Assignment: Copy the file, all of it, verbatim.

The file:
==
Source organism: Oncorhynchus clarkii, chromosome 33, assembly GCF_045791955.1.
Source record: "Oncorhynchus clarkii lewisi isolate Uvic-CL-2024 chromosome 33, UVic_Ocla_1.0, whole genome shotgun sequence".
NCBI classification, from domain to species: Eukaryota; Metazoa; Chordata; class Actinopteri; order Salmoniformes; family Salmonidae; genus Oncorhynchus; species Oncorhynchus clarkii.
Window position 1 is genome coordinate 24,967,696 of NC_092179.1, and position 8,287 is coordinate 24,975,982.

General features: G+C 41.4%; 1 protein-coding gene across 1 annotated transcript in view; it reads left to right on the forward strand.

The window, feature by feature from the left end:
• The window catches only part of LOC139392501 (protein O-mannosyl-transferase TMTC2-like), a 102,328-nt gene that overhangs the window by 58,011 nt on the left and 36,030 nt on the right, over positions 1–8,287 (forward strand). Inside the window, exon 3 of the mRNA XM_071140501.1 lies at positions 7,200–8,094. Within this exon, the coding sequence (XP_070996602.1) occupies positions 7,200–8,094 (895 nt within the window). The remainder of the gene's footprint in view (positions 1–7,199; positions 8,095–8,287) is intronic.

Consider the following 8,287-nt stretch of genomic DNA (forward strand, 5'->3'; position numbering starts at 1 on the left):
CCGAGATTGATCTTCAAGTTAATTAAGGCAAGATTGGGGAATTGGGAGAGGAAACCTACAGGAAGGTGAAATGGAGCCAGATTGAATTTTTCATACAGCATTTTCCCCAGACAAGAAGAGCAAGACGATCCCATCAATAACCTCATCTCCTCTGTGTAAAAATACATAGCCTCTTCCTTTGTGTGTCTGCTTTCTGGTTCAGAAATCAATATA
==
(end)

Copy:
Source organism: Oncorhynchus clarkii, chromosome 33, assembly GCF_045791955.1.
Source record: "Oncorhynchus clarkii lewisi isolate Uvic-CL-2024 chromosome 33, UVic_Ocla_1.0, whole genome shotgun sequence".
NCBI classification, from domain to species: Eukaryota; Metazoa; Chordata; class Actinopteri; order Salmoniformes; family Salmonidae; genus Oncorhynchus; species Oncorhynchus clarkii.
Window position 1 is genome coordinate 24,967,696 of NC_092179.1, and position 8,287 is coordinate 24,975,982.

General features: G+C 41.4%; 1 protein-coding gene across 1 annotated transcript in view; it reads left to right on the forward strand.

The window, feature by feature from the left end:
• The window catches only part of LOC139392501 (protein O-mannosyl-transferase TMTC2-like), a 102,328-nt gene that overhangs the window by 58,011 nt on the left and 36,030 nt on the right, over positions 1–8,287 (forward strand). Inside the window, exon 3 of the mRNA XM_071140501.1 lies at positions 7,200–8,094. Within this exon, the coding sequence (XP_070996602.1) occupies positions 7,200–8,094 (895 nt within the window). The remainder of the gene's footprint in view (positions 1–7,199; positions 8,095–8,287) is intronic.

Consider the following 8,287-nt stretch of genomic DNA (forward strand, 5'->3'; position numbering starts at 1 on the left):
CCGAGATTGATCTTCAAGTTAATTAAGGCAAGATTGGGGAATTGGGAGAGGAAACCTACAGGAAGGTGAAATGGAGCCAGATTGAATTTTTCATACAGCATTTTCCCCAGACAAGAAGAGCAAGACGATCCCATCAATAACCTCATCTCCTCTGTGTAAAAATACATAGCCTCTTCCTTTGTGTGTCTGCTTTCTGGTTCAGAAATCAATATA